• COLD Butter – Butter turns a watery liquid into a silky, slightly viscous sauce without the use of thickeners such as flour or cornstarch/cornflour. More precisely, in classical cooking it is called “soaking the sauce”. Butter must be chilled to work properly. Cut into cubes so that they dissolve evenly and slowly in the sauce. Watch the recipe video below to see how the sauce works its magic.
  • Flour – This is used to dust the non-ham side of the veal. When cooked, they will form a thin crust that will cling to the sauce. Otherwise the sauce will slide off the surface of the meat like Teflon.
  • Pepper only – no salt needed! Prosciutto salt is all you need for veal.
  • Olive Oil – For Roasting Veal.

How to make Saltimbocca

As I was rereading this post, I noticed that it contained a lot of step-by-step photos of recipes. It’s really not that hard, I promise. I thought building Saltimbocca might be new to some readers, so I wanted to walk you through it step by step. Here’s everything you need to know:


You can speed up the preparation by purchasing ready-to-cook thinly sliced ​​veal, such as those commonly sold here in Australia. Chicken and beef are also sold in an ultra-thin state.

  • Thinly pounded – pound the veal to 3 mm thickness and cut each into 4 pieces. The size or shape of the pieces doesn’t matter, but the thickness is more important.
  • Best Way to Pound Meat: To protect the meat, wrap the veal in two freezer bags, baking paper (parchment), or a specially made plastic sheet called “Go-Between*” (see below). photo). Then use a meat mallet or rolling pin to gently pat the veal evenly to flatten it evenly.
  • Use the serrated side of the meat tenderizer on red meat (veal and beef) and the smooth side on more delicate poultry.
  • Cut Chicken for Saltimbocca – See info box below for detailed instructions.
  • Prosciutto – sprinkle veal with pepper (no salt, prosciutto is fine). Fold the prosciutto in half and place it over the veal. Note that it doesn’t wrap the meat, it just covers the top.
  • Secure with a toothpick – Place a large sage leaf on the ham and secure the ham and sage with a toothpick. Pierce the meat through the underside, thread the ham and sage through, and pull the underside out. This means it lays flatter on the meat and cooks more evenly.
  • Flour the bottom side – Dust the sides of the veal without the ham with flour and shake off excess flour.

* Go-Between is a wrap roll that can be torn off like a wrap to adjust size. It is used to protect delicate meat when pounding and sandwich it between layers to keep it from sticking (hence the name). Especially useful for freezing things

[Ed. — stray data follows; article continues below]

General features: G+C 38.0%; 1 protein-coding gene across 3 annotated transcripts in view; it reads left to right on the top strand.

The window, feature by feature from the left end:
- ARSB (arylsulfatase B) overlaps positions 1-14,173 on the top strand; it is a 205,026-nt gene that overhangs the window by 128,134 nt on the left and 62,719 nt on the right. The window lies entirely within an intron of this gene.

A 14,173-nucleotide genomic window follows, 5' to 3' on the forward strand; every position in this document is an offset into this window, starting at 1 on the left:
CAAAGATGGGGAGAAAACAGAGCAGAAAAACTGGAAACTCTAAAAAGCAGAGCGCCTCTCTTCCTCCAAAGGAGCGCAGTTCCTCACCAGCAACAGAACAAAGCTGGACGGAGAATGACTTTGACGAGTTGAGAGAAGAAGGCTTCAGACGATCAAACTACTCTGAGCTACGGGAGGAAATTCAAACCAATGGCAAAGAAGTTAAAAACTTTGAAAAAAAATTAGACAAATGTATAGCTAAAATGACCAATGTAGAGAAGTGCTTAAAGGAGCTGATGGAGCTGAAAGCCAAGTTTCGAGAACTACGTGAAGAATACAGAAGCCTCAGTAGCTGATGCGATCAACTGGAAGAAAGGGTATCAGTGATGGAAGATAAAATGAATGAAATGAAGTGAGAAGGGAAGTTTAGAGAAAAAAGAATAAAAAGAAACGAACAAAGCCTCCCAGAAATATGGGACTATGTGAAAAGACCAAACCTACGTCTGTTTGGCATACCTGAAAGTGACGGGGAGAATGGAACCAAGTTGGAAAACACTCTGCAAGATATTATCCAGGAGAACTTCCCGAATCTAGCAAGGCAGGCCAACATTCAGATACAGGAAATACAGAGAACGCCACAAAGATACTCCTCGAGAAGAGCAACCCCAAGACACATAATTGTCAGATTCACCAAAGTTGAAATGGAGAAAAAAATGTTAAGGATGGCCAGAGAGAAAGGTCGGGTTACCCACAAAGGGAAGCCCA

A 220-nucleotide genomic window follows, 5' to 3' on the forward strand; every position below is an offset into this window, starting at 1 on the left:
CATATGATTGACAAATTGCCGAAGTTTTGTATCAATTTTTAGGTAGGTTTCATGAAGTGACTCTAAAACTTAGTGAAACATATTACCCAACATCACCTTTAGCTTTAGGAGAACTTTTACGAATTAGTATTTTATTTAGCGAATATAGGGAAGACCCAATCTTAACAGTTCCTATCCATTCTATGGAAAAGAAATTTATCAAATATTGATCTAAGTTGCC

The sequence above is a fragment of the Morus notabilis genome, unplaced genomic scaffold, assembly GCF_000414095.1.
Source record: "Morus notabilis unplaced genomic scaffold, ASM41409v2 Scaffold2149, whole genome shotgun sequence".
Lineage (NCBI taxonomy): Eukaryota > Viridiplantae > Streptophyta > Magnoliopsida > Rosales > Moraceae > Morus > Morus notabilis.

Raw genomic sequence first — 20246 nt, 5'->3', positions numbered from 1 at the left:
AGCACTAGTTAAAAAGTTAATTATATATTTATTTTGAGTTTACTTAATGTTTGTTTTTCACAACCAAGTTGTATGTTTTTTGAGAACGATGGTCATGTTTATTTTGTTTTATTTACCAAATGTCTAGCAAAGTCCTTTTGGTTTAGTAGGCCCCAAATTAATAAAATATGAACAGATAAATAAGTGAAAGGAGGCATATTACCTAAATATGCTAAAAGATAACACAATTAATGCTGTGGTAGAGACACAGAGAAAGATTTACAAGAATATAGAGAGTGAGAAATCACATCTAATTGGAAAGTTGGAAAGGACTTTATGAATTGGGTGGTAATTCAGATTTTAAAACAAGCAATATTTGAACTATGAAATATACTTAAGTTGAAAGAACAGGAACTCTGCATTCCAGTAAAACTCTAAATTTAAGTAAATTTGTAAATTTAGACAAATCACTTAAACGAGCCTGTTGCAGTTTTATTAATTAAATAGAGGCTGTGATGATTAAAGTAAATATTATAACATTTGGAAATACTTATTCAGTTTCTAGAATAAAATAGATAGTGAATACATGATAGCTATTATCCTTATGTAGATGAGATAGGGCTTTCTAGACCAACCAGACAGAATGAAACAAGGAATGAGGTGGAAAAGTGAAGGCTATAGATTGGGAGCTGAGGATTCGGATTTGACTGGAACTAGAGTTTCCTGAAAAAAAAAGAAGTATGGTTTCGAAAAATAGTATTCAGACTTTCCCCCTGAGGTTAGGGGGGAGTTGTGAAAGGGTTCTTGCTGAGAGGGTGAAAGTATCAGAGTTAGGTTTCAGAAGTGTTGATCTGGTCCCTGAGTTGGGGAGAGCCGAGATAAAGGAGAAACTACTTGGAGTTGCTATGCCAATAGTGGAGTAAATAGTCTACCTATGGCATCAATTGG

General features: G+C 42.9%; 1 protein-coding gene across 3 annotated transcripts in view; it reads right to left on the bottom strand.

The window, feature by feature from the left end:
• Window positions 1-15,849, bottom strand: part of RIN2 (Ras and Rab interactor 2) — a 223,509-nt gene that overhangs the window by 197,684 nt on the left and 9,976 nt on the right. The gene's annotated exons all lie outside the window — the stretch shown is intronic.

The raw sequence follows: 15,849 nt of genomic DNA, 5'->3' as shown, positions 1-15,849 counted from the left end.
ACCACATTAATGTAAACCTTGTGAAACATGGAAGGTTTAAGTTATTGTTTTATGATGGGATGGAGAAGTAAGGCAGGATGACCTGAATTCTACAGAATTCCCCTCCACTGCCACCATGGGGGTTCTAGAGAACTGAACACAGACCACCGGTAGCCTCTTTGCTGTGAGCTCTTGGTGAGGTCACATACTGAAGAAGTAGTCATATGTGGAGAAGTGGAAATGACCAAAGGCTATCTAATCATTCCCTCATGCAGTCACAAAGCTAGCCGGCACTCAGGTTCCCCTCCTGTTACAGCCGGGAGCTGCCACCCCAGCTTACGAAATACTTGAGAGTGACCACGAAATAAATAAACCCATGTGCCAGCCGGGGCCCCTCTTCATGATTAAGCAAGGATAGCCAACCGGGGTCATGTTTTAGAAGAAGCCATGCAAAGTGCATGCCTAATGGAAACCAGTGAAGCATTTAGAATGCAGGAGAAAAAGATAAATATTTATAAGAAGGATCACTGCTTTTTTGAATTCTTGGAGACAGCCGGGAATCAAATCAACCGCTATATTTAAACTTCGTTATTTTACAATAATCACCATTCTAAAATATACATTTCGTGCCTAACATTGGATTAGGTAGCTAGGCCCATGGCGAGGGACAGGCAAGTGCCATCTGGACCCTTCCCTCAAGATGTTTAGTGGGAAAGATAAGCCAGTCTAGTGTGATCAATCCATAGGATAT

• The golden part that sticks to the pan in step 4 is called “stock” and is used to season the saltimbocca sauce!
    Sear – Grill the ham side of the veal first until golden brown, about 1 1/2 minutes.
  • Flip over and fry the floured side for an additional 60 seconds.
  • Place the veal directly onto the serving plate (or individual plates) while you prepare the sauce.
  • Drain excess oil from the frying pan. Flip over, but don’t scrape the pan clean. Anything golden that sticks to the pan is called stock. The secret is the dashi stock that is packed with umami and umami, and it’s an exquisite bread sauce made with just wine and butter!


Preparing the pan sauce takes 1 minute. He takes 30 seconds to reduce the wine, then a cold cube of butter, which he takes 30 seconds to mix until it melts into a silky sauce.

  • Wine – Put the pot back on the stove and add the wine.
  • Cut Wine in Half – Use only a small amount (1/4 cup / 60ml) in a large hot pot, so the wine boils quickly. Reduce by half for about 20-30 seconds.
  • Add Cold Butter – Turn off heat, sprinkle with diced butter and place in pan until butter melts (or use a wooden spoon). Slowly melting cold butter over an off stove is the secret to creating opaque, thick sauces like saltimbocca’s white wine sauce. The higher the temperature, the faster the butter will melt and become clear, and the sauce will not thicken as effectively. But it’s still delicious!
  • thick sauce – and here it is! Look how creamy and glossy this sauce is. This is what happens when you slowly melt cold butter into the sauce!
  • A Note on Sauce Color: The final color of the sauce will be affected by the amount of stock added to the pan. More stock = more brown or more orange sauce (as in the video). Less stock = more buttery yellow sauce, like the photo in this post.